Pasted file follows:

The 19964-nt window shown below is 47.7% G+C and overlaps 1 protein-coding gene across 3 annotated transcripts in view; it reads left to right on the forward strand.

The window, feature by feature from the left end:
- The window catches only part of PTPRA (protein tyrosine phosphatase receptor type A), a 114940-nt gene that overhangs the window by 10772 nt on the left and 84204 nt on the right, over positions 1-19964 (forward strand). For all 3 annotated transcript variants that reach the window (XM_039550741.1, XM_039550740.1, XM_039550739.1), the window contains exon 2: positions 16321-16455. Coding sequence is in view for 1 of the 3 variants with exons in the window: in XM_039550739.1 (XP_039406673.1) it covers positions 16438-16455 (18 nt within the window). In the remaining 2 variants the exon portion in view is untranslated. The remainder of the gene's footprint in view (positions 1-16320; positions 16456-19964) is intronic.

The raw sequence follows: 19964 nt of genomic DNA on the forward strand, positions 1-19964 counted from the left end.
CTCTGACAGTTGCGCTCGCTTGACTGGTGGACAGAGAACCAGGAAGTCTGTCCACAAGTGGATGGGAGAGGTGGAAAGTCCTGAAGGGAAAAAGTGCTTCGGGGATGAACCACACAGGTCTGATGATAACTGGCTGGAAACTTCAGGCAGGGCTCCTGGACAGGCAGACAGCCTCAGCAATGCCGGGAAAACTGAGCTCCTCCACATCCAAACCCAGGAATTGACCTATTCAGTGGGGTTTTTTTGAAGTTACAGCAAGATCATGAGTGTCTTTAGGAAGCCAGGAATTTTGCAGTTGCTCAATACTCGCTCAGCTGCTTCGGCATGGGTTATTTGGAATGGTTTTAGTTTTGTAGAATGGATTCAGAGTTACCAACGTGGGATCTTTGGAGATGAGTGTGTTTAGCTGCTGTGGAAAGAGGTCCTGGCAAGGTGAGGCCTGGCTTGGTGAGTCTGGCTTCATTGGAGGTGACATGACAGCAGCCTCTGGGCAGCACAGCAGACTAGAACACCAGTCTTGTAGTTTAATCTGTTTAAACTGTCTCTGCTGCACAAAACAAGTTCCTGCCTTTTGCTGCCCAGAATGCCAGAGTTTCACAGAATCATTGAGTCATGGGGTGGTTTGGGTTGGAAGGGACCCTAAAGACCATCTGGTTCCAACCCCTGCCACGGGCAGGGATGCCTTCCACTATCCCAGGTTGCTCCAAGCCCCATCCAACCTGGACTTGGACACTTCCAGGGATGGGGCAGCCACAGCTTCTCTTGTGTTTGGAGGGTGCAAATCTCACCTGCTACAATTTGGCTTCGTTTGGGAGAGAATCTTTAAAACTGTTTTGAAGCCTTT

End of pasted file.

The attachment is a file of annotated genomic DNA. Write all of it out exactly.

The 19964-nt window shown below is 47.7% G+C and overlaps 1 protein-coding gene across 3 annotated transcripts in view; it reads left to right on the forward strand.

The window, feature by feature from the left end:
- The window catches only part of PTPRA (protein tyrosine phosphatase receptor type A), a 114940-nt gene that overhangs the window by 10772 nt on the left and 84204 nt on the right, over positions 1-19964 (forward strand). For all 3 annotated transcript variants that reach the window (XM_039550741.1, XM_039550740.1, XM_039550739.1), the window contains exon 2: positions 16321-16455. Coding sequence is in view for 1 of the 3 variants with exons in the window: in XM_039550739.1 (XP_039406673.1) it covers positions 16438-16455 (18 nt within the window). In the remaining 2 variants the exon portion in view is untranslated. The remainder of the gene's footprint in view (positions 1-16320; positions 16456-19964) is intronic.

The raw sequence follows: 19964 nt of genomic DNA on the forward strand, positions 1-19964 counted from the left end.
CTCTGACAGTTGCGCTCGCTTGACTGGTGGACAGAGAACCAGGAAGTCTGTCCACAAGTGGATGGGAGAGGTGGAAAGTCCTGAAGGGAAAAAGTGCTTCGGGGATGAACCACACAGGTCTGATGATAACTGGCTGGAAACTTCAGGCAGGGCTCCTGGACAGGCAGACAGCCTCAGCAATGCCGGGAAAACTGAGCTCCTCCACATCCAAACCCAGGAATTGACCTATTCAGTGGGGTTTTTTTGAAGTTACAGCAAGATCATGAGTGTCTTTAGGAAGCCAGGAATTTTGCAGTTGCTCAATACTCGCTCAGCTGCTTCGGCATGGGTTATTTGGAATGGTTTTAGTTTTGTAGAATGGATTCAGAGTTACCAACGTGGGATCTTTGGAGATGAGTGTGTTTAGCTGCTGTGGAAAGAGGTCCTGGCAAGGTGAGGCCTGGCTTGGTGAGTCTGGCTTCATTGGAGGTGACATGACAGCAGCCTCTGGGCAGCACAGCAGACTAGAACACCAGTCTTGTAGTTTAATCTGTTTAAACTGTCTCTGCTGCACAAAACAAGTTCCTGCCTTTTGCTGCCCAGAATGCCAGAGTTTCACAGAATCATTGAGTCATGGGGTGGTTTGGGTTGGAAGGGACCCTAAAGACCATCTGGTTCCAACCCCTGCCACGGGCAGGGATGCCTTCCACTATCCCAGGTTGCTCCAAGCCCCATCCAACCTGGACTTGGACACTTCCAGGGATGGGGCAGCCACAGCTTCTCTTGTGTTTGGAGGGTGCAAATCTCACCTGCTACAATTTGGCTTCGTTTGGGAGAGAATCTTTAAAACTGTTTTGAAGCCTTT